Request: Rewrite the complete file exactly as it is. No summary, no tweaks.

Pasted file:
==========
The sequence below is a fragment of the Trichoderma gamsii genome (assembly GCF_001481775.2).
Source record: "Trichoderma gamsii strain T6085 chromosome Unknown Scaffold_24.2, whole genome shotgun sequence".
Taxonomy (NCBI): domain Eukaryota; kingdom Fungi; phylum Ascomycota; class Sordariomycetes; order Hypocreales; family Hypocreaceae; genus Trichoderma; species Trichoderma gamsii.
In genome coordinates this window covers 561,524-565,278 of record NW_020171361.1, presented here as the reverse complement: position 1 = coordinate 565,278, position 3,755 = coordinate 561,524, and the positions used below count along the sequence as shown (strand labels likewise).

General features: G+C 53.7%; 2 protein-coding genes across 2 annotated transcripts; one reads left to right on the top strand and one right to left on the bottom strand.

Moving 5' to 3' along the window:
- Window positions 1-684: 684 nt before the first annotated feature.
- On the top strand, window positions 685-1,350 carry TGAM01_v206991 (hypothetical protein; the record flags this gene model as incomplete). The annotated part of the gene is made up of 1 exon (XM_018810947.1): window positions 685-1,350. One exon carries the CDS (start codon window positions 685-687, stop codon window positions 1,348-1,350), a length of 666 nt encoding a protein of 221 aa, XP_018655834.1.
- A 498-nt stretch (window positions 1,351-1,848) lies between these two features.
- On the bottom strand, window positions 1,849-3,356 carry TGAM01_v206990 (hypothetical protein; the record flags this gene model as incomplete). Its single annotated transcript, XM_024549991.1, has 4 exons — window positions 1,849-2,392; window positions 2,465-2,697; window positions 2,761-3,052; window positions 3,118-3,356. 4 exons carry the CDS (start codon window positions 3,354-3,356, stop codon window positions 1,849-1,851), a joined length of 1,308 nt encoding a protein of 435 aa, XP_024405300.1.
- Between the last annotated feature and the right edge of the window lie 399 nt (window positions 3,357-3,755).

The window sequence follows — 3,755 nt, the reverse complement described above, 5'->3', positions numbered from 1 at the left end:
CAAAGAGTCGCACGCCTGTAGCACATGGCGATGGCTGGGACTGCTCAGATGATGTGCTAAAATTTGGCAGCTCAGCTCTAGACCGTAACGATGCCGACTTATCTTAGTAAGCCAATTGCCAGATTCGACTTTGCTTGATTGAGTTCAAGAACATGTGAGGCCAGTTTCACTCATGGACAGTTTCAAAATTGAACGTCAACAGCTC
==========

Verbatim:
The sequence below is a fragment of the Trichoderma gamsii genome (assembly GCF_001481775.2).
Source record: "Trichoderma gamsii strain T6085 chromosome Unknown Scaffold_24.2, whole genome shotgun sequence".
Taxonomy (NCBI): domain Eukaryota; kingdom Fungi; phylum Ascomycota; class Sordariomycetes; order Hypocreales; family Hypocreaceae; genus Trichoderma; species Trichoderma gamsii.
In genome coordinates this window covers 561,524-565,278 of record NW_020171361.1, presented here as the reverse complement: position 1 = coordinate 565,278, position 3,755 = coordinate 561,524, and the positions used below count along the sequence as shown (strand labels likewise).

General features: G+C 53.7%; 2 protein-coding genes across 2 annotated transcripts; one reads left to right on the top strand and one right to left on the bottom strand.

Moving 5' to 3' along the window:
- Window positions 1-684: 684 nt before the first annotated feature.
- On the top strand, window positions 685-1,350 carry TGAM01_v206991 (hypothetical protein; the record flags this gene model as incomplete). The annotated part of the gene is made up of 1 exon (XM_018810947.1): window positions 685-1,350. One exon carries the CDS (start codon window positions 685-687, stop codon window positions 1,348-1,350), a length of 666 nt encoding a protein of 221 aa, XP_018655834.1.
- A 498-nt stretch (window positions 1,351-1,848) lies between these two features.
- On the bottom strand, window positions 1,849-3,356 carry TGAM01_v206990 (hypothetical protein; the record flags this gene model as incomplete). Its single annotated transcript, XM_024549991.1, has 4 exons — window positions 1,849-2,392; window positions 2,465-2,697; window positions 2,761-3,052; window positions 3,118-3,356. 4 exons carry the CDS (start codon window positions 3,354-3,356, stop codon window positions 1,849-1,851), a joined length of 1,308 nt encoding a protein of 435 aa, XP_024405300.1.
- Between the last annotated feature and the right edge of the window lie 399 nt (window positions 3,357-3,755).

The window sequence follows — 3,755 nt, the reverse complement described above, 5'->3', positions numbered from 1 at the left end:
CAAAGAGTCGCACGCCTGTAGCACATGGCGATGGCTGGGACTGCTCAGATGATGTGCTAAAATTTGGCAGCTCAGCTCTAGACCGTAACGATGCCGACTTATCTTAGTAAGCCAATTGCCAGATTCGACTTTGCTTGATTGAGTTCAAGAACATGTGAGGCCAGTTTCACTCATGGACAGTTTCAAAATTGAACGTCAACAGCTC